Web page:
9. Students do need to be able to learn in all the styes, but when they are truly struggling, helping them in their own style seems to build their confidence. So often math is taught in just one style and if children don't catch on, they quickly assume that the problem is their lack of ability. In general I'd recommend teaching "around the styles" so everyone over time has their preferred way, but grouping for the interventions seemed very effective with these students.

  10. INTP and ISTP, according to research by Dr. Dario Nardi, an instructor at UCLA. You can read more in his book The Neuroscience of Personality or watch his talk at google, which is on YouTube

  11. According to the theory, type is innate. And, we have some good evidence (parents for example definitely see Extraversion and Introversion manifest early on). However, Jung posed the theory as a pathway for development. Mature people use appropriate preferences as situations require. We don't change type, but we develop skills that allow us to see both the big picture and details, logic and the needs of people. Hopefully we build careers based on preferences and avoid consequences of blind spots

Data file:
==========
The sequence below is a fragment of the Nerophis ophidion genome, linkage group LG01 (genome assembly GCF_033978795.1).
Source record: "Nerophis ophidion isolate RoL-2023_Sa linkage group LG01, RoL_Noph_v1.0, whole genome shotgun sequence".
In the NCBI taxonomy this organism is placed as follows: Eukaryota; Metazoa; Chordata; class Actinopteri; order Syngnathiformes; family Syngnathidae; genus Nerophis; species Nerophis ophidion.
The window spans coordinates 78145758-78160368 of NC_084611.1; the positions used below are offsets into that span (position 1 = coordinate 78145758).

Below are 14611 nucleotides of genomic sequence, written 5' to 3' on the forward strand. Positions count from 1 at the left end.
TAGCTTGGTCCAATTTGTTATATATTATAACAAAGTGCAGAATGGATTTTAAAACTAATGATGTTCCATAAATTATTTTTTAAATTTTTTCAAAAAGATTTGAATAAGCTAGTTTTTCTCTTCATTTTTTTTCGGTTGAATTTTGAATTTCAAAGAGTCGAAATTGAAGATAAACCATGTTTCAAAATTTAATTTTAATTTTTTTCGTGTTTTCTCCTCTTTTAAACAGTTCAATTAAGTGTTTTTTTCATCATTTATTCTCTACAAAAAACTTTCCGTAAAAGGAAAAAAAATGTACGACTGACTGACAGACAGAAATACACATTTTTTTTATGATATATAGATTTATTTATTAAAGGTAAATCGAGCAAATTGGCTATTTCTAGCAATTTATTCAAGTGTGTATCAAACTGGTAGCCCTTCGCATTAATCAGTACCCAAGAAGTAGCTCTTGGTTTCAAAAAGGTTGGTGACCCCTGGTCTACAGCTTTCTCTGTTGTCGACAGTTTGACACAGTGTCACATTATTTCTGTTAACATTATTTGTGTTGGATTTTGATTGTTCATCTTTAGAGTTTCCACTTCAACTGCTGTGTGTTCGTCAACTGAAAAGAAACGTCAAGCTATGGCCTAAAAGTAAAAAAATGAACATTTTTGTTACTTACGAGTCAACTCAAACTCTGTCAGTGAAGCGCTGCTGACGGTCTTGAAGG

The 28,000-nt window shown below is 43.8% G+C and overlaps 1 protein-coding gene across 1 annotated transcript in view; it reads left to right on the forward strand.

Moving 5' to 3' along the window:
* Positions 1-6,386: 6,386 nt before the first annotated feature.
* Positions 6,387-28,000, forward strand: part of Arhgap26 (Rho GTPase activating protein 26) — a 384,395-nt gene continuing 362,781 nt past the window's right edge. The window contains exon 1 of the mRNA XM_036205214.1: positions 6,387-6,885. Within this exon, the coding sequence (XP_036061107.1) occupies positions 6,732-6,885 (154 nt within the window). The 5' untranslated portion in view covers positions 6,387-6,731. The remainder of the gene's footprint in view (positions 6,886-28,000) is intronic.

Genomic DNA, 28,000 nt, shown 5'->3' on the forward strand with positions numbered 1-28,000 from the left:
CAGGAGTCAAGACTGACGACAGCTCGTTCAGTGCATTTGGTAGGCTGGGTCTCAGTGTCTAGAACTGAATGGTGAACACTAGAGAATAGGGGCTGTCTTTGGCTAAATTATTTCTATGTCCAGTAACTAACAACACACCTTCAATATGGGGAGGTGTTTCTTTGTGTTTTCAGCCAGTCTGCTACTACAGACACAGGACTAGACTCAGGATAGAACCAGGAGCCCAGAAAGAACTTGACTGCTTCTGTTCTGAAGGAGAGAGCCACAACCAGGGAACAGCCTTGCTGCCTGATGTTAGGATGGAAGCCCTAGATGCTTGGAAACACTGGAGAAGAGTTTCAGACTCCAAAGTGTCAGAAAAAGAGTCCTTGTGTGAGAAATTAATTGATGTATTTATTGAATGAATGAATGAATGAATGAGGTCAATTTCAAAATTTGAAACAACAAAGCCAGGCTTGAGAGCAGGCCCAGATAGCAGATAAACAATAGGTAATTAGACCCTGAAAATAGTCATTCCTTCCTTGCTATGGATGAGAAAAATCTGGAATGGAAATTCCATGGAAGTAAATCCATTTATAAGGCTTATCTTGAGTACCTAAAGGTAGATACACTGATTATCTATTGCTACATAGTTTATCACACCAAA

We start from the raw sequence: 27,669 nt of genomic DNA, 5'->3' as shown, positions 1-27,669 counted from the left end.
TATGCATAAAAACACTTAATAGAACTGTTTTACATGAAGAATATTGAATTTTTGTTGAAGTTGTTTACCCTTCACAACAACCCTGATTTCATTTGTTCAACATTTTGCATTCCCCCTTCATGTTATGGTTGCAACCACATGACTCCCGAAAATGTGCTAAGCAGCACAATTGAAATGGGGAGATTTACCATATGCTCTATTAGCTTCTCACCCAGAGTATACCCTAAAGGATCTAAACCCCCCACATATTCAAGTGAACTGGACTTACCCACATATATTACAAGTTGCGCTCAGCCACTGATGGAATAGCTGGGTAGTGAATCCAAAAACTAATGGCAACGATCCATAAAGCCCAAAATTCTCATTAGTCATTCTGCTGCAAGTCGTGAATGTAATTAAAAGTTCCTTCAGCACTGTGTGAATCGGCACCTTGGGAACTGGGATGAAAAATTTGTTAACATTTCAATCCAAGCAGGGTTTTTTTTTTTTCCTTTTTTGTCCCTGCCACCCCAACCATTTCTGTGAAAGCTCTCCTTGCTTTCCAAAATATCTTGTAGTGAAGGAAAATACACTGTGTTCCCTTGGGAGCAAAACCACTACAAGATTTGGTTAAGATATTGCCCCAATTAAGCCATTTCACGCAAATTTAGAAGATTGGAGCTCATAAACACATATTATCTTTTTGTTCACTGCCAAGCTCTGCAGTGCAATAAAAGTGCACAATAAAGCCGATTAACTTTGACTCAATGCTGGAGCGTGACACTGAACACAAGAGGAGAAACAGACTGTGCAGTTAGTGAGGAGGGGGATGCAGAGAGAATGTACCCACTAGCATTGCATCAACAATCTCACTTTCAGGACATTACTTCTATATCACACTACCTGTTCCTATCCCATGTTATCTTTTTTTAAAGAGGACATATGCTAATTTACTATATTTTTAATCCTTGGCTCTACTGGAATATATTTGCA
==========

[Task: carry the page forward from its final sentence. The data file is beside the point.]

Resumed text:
12. Hi–I was referring to the quadrants of the type table, so Introversion & Sensing, Introversion & Intuition, etc. These are frequent cognitive style groupings.

    INFPs are simply one of the rarer types. In the class for which the data was shown, there were no INFPs. The conclusions given for Introversion & Intuition include INFPs–not asking questions, working with numbers, working silently, sticking with the process on their own until something made sense…